• Enjoy creating order, structure and schedules
  • Enjoy interacting with people
  • Warm-hearted and sympathetic
  • Tend to put others' needs above their own
  • Very good at giving practical care
  • Very cooperative, good team members
  • Practical and down-to-earth
  • Value peaceful living and security
  • Enjoy variety, but work well with routine tasks
  • Need approval from others
  • Receive satisfaction from giving to others
  • Live in the here and now - dislike theorizing about the future

The ESFJ has two primary traits which will help define their best career direction: 1) they are extremely organized and enjoy creating order, and 2) much of their self-satisfaction is gotten through giving and helping others. Accordingly, they will do well at tasks which involve creating or maintaining order and structure, and they will be happiest when they are serving others.

ESFJ Relationships

ESFJ’s are warm-hearted individuals who highly value their close personal relationships. They are very service-oriented, and their own happiness is closely tied into the happiness and comfort of those around them. They are valued for their genuine warm and caring natures, and their special ability to bring out the best in others. They usually do not handle conflict well, and may tend to be very controlling or manipulative. Relationships are central to their hves, and they put forth a great amount of energy into developing and maintaining their close interpersonal relationships. They expect the same from others.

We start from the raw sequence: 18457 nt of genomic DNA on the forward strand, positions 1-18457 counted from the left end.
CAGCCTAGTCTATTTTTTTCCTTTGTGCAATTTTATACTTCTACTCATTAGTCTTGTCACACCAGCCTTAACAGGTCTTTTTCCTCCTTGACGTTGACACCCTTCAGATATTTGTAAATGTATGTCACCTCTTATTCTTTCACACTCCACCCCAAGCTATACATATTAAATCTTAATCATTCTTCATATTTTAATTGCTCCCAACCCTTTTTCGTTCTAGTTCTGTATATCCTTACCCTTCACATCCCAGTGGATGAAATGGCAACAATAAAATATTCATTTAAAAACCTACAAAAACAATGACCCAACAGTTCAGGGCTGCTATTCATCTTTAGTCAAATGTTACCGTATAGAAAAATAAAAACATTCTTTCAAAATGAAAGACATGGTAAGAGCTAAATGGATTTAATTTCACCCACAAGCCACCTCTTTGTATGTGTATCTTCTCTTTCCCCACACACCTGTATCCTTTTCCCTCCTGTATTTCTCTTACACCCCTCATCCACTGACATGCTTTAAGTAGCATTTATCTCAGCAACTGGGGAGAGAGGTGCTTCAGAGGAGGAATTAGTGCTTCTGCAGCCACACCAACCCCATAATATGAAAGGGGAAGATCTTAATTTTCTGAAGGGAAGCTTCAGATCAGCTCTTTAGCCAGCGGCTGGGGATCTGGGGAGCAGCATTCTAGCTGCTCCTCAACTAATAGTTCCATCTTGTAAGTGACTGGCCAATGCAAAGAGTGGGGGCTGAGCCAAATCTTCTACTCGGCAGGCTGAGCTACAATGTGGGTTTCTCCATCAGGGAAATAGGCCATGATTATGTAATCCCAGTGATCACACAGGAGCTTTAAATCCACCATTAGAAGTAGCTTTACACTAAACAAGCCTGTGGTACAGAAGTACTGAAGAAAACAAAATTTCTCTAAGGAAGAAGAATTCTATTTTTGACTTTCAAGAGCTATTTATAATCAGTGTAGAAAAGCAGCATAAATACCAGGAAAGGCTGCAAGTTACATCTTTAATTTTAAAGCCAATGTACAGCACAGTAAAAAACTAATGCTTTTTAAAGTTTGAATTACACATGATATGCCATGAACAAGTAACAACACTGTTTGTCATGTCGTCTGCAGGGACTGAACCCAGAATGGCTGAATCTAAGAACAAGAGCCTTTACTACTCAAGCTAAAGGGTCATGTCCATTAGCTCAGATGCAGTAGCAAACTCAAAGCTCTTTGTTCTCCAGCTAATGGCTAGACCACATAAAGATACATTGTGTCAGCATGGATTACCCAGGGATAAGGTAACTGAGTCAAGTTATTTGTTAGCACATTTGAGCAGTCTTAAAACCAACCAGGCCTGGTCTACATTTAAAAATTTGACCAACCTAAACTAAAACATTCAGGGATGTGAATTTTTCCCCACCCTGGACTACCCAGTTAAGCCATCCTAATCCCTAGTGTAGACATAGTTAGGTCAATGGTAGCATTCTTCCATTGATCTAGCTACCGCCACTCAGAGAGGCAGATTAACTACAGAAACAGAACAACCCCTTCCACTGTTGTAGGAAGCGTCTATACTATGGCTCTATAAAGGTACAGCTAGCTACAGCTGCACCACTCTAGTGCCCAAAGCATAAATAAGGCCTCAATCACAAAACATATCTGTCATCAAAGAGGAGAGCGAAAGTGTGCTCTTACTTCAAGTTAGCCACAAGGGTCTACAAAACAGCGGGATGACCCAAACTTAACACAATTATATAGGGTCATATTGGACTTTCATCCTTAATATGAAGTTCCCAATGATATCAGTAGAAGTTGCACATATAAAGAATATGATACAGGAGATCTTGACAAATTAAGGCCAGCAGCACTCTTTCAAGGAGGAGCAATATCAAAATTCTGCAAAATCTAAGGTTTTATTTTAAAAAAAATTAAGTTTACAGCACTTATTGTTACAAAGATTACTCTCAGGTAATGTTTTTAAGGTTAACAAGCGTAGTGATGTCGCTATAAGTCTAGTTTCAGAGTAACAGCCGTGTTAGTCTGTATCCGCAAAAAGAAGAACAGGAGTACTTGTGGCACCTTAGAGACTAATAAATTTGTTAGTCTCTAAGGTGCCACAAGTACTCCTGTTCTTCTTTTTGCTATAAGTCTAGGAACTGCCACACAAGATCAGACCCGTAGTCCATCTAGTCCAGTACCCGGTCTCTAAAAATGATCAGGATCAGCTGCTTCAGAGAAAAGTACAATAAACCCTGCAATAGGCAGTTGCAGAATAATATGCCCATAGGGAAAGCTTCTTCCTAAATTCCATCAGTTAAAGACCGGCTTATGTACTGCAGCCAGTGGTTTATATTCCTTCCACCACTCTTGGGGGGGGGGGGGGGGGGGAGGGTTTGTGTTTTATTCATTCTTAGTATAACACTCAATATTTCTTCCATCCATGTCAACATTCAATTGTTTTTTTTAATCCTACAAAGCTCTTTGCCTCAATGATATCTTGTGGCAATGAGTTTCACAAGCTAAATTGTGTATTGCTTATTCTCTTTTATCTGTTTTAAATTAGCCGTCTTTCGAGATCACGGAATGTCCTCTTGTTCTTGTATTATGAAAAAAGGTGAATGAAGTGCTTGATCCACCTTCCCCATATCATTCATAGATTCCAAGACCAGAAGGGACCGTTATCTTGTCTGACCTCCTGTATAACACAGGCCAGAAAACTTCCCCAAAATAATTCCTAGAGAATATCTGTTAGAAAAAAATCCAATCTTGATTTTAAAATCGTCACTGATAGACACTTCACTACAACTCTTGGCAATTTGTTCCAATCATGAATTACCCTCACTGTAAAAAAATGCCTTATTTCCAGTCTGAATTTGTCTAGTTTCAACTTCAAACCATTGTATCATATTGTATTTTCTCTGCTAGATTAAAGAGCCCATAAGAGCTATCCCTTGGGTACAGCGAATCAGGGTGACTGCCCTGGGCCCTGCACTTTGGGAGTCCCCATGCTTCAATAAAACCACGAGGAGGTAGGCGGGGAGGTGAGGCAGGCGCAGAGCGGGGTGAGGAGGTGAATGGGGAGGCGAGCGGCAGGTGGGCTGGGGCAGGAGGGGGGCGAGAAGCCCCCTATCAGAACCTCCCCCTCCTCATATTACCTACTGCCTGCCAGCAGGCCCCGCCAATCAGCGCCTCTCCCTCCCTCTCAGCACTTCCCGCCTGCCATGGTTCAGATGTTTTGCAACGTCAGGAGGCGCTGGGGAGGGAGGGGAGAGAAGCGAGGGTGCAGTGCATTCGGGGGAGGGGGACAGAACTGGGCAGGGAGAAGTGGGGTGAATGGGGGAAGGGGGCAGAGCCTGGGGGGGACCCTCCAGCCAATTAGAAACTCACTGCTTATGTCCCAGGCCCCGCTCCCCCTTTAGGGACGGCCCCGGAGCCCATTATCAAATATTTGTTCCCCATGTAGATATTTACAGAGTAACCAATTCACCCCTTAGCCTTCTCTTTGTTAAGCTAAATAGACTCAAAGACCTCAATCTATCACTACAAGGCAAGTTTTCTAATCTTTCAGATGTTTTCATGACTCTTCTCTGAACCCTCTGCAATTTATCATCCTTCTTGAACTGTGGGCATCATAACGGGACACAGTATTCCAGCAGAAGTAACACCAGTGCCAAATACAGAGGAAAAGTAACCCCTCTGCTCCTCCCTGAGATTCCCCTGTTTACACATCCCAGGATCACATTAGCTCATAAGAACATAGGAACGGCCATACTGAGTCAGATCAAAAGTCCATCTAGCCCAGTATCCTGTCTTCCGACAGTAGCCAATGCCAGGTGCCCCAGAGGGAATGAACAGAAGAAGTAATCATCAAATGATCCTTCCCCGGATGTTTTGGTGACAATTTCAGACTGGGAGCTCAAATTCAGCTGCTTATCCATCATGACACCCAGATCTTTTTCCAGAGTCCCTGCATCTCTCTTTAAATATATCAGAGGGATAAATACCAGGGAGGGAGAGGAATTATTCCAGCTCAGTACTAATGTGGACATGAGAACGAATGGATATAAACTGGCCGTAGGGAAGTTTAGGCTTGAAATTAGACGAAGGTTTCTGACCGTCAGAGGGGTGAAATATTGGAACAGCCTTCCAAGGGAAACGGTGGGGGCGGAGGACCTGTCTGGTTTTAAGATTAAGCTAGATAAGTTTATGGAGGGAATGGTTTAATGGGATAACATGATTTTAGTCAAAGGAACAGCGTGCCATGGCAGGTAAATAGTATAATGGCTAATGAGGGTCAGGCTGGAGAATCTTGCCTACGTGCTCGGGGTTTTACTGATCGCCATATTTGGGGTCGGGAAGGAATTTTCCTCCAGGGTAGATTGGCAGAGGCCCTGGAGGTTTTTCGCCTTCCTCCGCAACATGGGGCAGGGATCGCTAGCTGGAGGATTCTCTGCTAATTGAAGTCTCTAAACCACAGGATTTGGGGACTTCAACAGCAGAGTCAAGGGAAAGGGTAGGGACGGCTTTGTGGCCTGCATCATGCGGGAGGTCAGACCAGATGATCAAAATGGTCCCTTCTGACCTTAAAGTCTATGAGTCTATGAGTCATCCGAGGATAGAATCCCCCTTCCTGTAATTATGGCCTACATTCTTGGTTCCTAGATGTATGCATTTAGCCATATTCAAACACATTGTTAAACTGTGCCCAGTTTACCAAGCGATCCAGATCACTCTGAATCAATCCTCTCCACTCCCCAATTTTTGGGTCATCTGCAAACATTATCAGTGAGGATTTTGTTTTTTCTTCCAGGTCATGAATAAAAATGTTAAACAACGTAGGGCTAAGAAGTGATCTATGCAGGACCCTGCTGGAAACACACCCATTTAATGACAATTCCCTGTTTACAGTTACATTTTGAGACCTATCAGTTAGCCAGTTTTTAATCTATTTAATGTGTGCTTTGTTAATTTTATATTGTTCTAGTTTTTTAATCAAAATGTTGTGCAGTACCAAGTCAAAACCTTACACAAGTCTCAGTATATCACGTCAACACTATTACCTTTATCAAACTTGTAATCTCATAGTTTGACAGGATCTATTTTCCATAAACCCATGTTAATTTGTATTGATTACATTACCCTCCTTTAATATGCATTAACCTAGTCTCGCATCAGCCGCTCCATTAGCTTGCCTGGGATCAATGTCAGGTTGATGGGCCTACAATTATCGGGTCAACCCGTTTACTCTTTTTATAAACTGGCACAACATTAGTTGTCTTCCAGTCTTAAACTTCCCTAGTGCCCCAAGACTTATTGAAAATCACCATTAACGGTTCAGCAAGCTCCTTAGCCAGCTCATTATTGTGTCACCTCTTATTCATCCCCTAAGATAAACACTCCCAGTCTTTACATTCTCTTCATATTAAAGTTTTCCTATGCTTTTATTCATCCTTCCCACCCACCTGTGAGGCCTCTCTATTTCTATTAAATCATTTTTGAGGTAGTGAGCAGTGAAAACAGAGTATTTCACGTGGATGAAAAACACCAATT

ESFJ Strengths

  • Put forth a lot of effort to fulfill their duties and obligations
  • Warm, friendly and affirming by nature
  • Service-oriented, they want to please others
  • Take their commitments very seriously, and seek lifelong relationships
  • Responsible and practical, they can be counted to take care of day-to-day necessities
  • Generally upbeat and popular, people are drawn towards them
  • Generally very good money managers
  • Traditionally minded and family-oriented, they will make family celebrations and traditions special events

ESFJ Weaknesses

  • Generally uncomfortable with change, and moving into new territories
  • Extreme dislike of conflict and criticism